He’s modest about his financial acumen — ‘my Mum could have made money from penny shares in 2008’ — but it enabled him to make more money in a year than the magazine had in four. He used some of the cash he’d made to launch Phantom with Nall-Cain, whom he met after ‘lightly’ crashing into his car: ‘He was very nice about it and no real damage was done. We swapped business cards, not insurance details.’

Nall-Cain’s entrepreneurial career began when he was fifteen and living in Puerto Rico. A friend showed him a fake Louis Vuitton wallet he’d recently bought and Nall-Cain immediately saw a money-making opportunity. The young entrepreneur headed for Canal Street in New York and returned with a suitcase full of fake designer purses, wallets, watches and handbags for just $150. Once back in Puerto Rico he started selling them to friends and then shops and found that the locals couldn’t get enough of the fake goods.

‘Then I went out again and came back with two suitcases. Then I went again with a friend and we came back with two suitcases each. Very easy.’ Over the course of a year, Nall-Cain made many trips between Puerto Rico and New York, pulling thousands of pounds from the sale of fake designer products: ‘Not bad for a fifteen-year-old,’ he says, ‘considering everyone else my age was sitting around smoking and drinking on the beach.’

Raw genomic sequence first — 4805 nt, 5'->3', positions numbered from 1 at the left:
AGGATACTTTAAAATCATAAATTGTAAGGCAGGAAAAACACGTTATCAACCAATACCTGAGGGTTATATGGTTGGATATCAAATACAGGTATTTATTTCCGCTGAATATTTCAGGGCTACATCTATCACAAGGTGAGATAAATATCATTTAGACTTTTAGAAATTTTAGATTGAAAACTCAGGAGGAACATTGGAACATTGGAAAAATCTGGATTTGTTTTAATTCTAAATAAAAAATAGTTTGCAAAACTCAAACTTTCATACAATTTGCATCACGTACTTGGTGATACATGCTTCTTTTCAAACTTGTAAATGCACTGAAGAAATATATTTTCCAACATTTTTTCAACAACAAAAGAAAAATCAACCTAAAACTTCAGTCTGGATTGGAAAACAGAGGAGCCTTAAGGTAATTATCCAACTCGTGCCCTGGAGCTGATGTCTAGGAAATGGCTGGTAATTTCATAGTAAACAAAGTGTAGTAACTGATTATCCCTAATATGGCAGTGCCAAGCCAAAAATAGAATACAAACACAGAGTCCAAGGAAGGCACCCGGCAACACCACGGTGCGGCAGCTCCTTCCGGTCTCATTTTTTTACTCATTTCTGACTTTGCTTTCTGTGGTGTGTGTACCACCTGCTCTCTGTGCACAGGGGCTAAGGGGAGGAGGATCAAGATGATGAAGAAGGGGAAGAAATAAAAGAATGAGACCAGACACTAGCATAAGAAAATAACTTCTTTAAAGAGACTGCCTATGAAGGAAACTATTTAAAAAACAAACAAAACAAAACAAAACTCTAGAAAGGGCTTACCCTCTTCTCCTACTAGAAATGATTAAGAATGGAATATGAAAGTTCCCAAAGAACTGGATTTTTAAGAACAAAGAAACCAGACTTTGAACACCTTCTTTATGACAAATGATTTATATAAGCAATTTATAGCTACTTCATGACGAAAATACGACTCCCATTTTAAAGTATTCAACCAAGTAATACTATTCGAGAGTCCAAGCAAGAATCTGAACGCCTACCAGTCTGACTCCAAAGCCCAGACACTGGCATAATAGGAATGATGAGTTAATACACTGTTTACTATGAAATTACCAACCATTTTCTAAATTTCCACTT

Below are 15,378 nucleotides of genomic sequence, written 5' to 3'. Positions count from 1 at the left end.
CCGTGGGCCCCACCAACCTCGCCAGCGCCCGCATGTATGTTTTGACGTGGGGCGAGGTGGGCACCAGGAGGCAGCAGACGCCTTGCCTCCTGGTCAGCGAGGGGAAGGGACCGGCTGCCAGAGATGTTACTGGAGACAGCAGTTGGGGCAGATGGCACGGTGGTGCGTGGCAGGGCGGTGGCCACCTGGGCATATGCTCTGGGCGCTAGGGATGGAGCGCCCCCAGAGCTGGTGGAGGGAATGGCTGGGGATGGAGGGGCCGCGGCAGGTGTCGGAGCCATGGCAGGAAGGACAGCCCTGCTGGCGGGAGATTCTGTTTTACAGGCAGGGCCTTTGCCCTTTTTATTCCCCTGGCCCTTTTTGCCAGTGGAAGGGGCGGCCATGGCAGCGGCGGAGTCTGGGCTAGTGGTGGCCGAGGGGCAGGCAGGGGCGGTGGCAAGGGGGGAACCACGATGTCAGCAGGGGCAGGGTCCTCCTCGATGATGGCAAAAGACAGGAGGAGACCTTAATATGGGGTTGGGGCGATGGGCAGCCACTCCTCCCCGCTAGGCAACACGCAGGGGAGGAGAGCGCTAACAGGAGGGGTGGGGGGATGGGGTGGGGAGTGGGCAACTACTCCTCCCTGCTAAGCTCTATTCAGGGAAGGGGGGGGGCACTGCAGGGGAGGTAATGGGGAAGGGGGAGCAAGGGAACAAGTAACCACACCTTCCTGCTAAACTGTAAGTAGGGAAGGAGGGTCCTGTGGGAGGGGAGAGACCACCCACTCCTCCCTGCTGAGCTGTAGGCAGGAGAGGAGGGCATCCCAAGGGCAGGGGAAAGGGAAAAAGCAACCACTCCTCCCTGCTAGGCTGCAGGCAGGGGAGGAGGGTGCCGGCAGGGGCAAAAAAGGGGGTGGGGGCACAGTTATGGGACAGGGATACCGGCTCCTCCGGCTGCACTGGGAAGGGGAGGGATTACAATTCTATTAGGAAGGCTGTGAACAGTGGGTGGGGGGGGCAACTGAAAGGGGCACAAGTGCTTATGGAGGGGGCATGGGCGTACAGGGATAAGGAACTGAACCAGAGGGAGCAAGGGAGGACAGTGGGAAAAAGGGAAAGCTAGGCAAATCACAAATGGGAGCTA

The fun soon came to an end when the sale of fake designer goods became illegal after a year: ‘I thought, “Shit. That was going rather well.”’ It was, though, merely a hiatus in his career. While studying international business with Mandarin Chinese and Spanish at Bristol, Nall-Cain started his first proper business, Polo Team Clothing. A keen polo player — he was off to play as soon as our interview finished — Nall-Cain was on his university’s team but says he found the cost of the sport prohibitive. There was no unlimited allowance from the family, then? Nall-Cain is emphatic here, saying that there was only an allowance for essentials like food and rent, and that he had to rely on a student loan like everyone else.